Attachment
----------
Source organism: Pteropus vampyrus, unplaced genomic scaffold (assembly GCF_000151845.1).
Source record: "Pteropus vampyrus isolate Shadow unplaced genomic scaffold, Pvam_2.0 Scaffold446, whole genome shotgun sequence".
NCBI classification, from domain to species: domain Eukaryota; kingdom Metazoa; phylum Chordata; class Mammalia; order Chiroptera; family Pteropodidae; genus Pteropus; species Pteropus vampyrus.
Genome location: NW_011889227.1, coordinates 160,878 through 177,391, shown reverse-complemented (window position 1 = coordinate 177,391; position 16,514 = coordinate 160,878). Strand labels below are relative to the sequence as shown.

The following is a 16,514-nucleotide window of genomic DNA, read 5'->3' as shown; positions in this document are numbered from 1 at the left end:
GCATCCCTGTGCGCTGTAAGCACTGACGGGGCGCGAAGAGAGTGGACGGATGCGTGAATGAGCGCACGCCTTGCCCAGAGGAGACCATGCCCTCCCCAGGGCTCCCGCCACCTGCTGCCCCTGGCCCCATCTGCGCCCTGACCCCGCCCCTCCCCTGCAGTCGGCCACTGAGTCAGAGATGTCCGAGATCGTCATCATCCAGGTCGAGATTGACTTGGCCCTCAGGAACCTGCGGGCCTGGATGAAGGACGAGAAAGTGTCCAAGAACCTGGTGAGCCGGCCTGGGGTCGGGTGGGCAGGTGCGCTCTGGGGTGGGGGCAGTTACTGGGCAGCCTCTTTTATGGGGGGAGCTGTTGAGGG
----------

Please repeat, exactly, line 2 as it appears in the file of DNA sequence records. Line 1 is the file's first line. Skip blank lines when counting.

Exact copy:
Source record: "Pteropus vampyrus isolate Shadow unplaced genomic scaffold, Pvam_2.0 Scaffold446, whole genome shotgun sequence".